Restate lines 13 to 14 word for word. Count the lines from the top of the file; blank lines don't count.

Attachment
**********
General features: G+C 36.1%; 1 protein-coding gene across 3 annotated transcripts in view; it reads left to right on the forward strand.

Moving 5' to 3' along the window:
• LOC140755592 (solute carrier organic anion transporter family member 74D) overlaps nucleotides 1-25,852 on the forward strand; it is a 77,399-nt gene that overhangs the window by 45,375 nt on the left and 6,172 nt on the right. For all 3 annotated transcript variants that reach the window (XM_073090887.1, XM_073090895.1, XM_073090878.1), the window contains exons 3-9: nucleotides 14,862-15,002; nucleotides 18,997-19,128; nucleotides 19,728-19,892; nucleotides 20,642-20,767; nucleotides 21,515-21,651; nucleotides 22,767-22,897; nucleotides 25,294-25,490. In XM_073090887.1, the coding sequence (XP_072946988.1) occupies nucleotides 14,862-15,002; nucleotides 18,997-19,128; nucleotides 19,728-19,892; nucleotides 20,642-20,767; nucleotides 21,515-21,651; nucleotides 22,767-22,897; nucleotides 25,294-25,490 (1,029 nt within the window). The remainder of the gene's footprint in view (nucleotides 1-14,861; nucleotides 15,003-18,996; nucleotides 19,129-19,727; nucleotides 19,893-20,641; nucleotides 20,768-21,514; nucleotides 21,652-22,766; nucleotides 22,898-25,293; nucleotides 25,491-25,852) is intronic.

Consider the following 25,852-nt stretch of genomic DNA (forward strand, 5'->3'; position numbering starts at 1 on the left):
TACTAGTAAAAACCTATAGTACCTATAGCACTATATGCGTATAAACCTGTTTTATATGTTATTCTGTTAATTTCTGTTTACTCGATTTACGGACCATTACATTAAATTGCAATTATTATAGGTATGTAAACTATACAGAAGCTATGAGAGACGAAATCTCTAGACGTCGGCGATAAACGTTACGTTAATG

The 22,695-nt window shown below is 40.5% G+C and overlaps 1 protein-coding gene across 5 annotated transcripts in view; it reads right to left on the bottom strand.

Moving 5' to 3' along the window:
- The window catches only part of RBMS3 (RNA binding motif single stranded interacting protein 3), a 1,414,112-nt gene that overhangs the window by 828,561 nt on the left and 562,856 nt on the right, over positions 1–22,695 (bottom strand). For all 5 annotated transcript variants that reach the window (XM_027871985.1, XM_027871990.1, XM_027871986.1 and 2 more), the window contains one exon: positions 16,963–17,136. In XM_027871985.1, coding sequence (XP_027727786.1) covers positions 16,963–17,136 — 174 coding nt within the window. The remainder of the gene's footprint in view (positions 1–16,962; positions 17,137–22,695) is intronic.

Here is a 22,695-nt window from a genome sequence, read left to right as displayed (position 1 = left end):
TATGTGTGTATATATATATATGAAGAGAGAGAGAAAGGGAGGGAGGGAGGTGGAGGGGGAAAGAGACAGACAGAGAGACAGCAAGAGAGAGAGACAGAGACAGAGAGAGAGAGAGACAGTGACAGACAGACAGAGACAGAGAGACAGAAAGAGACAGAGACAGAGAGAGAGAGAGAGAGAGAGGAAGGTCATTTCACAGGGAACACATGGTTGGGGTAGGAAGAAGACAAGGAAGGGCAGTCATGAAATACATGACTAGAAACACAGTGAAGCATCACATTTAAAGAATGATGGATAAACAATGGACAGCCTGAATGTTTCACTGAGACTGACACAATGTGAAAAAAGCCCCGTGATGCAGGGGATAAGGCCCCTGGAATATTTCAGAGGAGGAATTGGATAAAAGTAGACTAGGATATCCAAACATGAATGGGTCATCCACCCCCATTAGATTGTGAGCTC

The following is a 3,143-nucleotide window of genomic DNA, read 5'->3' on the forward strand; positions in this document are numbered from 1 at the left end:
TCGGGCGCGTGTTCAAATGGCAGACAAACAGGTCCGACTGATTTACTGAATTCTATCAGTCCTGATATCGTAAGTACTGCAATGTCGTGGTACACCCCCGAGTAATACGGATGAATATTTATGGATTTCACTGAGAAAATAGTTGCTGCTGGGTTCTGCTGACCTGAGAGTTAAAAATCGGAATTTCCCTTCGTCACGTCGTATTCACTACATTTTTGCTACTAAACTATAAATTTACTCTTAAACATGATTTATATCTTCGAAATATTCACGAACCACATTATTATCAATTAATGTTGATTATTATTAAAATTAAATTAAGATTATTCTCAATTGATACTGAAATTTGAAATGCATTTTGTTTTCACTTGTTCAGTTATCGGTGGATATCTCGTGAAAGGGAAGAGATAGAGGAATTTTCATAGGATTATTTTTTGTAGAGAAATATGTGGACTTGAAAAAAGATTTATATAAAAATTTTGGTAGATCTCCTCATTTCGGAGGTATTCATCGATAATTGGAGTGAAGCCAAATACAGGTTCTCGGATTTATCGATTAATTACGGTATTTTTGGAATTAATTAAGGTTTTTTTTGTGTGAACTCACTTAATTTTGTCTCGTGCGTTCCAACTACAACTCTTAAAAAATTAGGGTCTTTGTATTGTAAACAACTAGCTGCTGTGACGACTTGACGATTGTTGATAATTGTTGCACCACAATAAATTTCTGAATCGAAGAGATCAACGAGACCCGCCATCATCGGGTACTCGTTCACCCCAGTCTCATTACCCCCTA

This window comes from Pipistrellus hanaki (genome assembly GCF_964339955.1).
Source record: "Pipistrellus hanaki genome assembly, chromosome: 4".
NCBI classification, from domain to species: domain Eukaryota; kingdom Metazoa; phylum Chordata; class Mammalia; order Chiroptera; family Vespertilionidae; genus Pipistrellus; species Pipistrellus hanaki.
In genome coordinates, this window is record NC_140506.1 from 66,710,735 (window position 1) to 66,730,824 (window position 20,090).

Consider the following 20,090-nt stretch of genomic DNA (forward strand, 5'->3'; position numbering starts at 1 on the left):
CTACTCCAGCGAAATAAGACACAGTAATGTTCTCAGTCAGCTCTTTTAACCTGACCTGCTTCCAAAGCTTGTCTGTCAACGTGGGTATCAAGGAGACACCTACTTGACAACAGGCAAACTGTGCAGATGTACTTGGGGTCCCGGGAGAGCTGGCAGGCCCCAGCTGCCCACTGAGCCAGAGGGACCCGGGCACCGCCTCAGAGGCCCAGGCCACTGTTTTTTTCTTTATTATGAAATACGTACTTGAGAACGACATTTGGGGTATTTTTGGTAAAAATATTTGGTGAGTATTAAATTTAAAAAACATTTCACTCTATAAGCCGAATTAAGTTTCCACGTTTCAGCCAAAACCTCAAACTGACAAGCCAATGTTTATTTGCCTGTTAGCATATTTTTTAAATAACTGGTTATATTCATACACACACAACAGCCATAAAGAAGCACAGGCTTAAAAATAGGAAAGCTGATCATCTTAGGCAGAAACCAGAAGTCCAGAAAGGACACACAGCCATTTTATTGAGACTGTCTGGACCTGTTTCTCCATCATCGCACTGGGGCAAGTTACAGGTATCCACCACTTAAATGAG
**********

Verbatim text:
This window comes from Pipistrellus hanaki (genome assembly GCF_964339955.1).
Source record: "Pipistrellus hanaki genome assembly, chromosome: 4".